The most memorable role for Behar during the Manes administration was the prevention of autopsies on the Jewish dead without the approval of family members. “Medical examiners used to insist on it over family objections. There were often fights as a result,” he said. Behar arranged a meeting at Borough Hall with Manes, the borough’s medical examiner, Assemblywoman Nettie Mayersohn, Rabbi Elchonon Zohn of the local chevrah kadisha, and community leader Shimi Pelman. “I became the point person for rabbanim and funeral directors. I received calls at least once a week.”
Following this meeting, the number of autopsies dramatically dropped to nearly none in a given year.
Behar never took credit for the work, attributing it to the elected officials who passed bills and enacted policies that enabled the Jewish community to flourish. “When Hatzalah needed a permit, Manes was key in supporting their request. With the Kew Gardens Hills mikvah, when the Department of Buildings did not give them a permit, citing traffic concerns, Manes got the city to repave the street.”
On the cultural scene, Manes and Behar were instrumental in honoring the role of the Queens Museum building as the venue where the UN voted in 1947 to create the State of Israel, and Jewish festivals that became the forerunner for the Cunningham Park concert sponsored by Borough Hall and the Queens Jewish Community Council.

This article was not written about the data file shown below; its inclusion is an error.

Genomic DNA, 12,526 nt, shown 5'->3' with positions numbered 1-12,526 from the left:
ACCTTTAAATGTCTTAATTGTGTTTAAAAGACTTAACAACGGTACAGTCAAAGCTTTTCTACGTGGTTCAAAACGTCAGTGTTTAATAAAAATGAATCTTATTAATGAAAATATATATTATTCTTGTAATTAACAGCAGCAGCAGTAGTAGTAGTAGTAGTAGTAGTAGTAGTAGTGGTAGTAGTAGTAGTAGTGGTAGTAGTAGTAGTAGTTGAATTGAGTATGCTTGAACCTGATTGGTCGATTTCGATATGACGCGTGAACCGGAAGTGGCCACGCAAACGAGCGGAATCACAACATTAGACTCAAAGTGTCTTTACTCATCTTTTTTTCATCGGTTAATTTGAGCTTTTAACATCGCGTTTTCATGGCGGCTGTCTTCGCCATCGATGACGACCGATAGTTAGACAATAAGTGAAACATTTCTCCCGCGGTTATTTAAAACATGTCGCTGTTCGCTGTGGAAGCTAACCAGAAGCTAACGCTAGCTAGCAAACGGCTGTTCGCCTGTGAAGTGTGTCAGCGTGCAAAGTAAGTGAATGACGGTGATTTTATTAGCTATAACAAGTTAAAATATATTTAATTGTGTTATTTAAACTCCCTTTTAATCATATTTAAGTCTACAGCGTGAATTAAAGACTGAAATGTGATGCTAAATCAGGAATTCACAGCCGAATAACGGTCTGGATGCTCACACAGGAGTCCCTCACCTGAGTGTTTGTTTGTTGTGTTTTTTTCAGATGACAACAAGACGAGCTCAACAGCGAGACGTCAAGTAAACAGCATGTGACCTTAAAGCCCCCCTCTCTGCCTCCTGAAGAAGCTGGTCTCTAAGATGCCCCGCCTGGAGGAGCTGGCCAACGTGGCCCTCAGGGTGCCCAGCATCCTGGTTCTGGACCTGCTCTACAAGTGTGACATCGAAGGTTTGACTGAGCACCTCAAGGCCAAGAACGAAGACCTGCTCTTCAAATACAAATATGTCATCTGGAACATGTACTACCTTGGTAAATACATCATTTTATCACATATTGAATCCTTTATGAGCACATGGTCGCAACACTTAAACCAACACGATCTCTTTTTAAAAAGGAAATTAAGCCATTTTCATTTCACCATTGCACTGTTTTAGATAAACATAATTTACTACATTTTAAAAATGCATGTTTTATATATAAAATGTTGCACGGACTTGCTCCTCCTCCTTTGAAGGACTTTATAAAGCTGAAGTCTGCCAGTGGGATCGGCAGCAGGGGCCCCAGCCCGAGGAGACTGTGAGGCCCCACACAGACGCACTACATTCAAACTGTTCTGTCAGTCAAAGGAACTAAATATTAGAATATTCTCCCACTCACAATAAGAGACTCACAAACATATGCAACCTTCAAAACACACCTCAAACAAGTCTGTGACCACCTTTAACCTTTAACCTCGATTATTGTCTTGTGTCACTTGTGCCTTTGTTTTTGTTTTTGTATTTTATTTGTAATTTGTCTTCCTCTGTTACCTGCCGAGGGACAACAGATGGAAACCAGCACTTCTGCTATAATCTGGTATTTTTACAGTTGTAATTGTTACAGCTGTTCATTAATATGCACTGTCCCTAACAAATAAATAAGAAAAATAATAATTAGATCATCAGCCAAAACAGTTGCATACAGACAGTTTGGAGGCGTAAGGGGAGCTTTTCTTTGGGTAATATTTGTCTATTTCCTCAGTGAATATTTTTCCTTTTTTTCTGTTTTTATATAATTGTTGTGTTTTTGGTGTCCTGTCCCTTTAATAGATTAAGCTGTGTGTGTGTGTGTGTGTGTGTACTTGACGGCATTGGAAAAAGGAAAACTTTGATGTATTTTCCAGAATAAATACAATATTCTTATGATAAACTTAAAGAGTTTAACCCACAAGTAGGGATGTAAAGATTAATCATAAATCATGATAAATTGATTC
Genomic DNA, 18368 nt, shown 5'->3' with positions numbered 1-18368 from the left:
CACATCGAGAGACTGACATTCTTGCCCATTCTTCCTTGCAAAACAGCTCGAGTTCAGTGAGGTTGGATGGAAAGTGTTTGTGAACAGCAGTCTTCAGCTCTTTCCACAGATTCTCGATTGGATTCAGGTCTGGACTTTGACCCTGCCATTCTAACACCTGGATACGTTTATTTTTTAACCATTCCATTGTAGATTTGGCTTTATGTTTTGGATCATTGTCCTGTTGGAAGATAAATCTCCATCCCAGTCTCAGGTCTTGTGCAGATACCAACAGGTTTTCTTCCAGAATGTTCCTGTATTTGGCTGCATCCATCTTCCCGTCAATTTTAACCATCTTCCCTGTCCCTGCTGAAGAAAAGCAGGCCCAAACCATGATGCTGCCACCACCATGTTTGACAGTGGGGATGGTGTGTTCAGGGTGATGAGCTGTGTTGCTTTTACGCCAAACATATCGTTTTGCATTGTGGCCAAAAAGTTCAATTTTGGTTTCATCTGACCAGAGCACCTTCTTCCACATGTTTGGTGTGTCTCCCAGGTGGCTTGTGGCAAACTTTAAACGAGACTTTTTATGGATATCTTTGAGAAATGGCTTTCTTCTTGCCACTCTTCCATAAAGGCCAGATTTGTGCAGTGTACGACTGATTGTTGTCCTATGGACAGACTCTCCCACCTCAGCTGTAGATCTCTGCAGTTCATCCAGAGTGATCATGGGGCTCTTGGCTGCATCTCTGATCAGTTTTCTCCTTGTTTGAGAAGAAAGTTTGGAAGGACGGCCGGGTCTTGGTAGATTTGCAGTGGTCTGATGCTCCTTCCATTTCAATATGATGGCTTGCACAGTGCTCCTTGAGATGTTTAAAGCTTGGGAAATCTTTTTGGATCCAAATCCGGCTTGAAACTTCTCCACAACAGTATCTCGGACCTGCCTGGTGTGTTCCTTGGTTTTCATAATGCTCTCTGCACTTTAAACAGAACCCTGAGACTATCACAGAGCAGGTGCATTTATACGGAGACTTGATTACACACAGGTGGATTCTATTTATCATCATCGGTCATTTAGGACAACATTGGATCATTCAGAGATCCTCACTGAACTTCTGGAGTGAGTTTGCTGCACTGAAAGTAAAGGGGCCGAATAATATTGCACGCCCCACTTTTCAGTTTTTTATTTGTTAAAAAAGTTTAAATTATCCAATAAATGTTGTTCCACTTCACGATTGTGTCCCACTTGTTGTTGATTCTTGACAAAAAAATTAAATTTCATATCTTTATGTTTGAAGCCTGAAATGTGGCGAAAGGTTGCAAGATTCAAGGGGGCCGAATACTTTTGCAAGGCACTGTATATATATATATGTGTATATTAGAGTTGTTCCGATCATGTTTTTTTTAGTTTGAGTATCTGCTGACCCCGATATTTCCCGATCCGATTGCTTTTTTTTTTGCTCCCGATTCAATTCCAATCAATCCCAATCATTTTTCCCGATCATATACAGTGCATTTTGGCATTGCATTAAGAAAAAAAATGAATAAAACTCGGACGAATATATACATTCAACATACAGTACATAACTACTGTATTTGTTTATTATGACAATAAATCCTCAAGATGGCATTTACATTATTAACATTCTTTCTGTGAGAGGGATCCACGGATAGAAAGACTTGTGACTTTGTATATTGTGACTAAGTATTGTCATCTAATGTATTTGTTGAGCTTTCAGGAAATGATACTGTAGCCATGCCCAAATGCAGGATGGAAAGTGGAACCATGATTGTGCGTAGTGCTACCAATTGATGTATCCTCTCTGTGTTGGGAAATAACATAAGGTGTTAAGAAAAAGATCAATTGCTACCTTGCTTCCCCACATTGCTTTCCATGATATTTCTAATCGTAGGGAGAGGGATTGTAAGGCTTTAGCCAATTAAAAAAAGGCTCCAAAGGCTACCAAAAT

“He is one-of-a-kind, the go-to guy who has done it for so long and effectively,” Orlow said, “with a high level of respect because he’s dealt effectively with people.”
Manes committed suicide in 1986 amid allegations of corruption. The City Council recommended his deputy Claire Shulman to succeed him, and Behar remained on staff, taking calls on autopsy requests, keeping the eruv up during construction projects, coordinating services for senior centers, and kosher meals for the needy. During Shulman’s tenure, the borough experienced an influx of Bukharian Jews, and Behar advocated for their inclusion in local Jewish organizations.
“Some leaders were paternalistic, and I fought against that. Bukharian Jews brought new businesses, synagogues, and schools to Queens. They brought new life to the Jewish community.” He supported Ohr Natan’s Rabbi Nahum Kaziev when he was appointed to Community Board 6 as its first Bukharian member, assisted political candidates in their outreach to Bukharian voters, and helped Chazaq connect to elected officials and city agencies.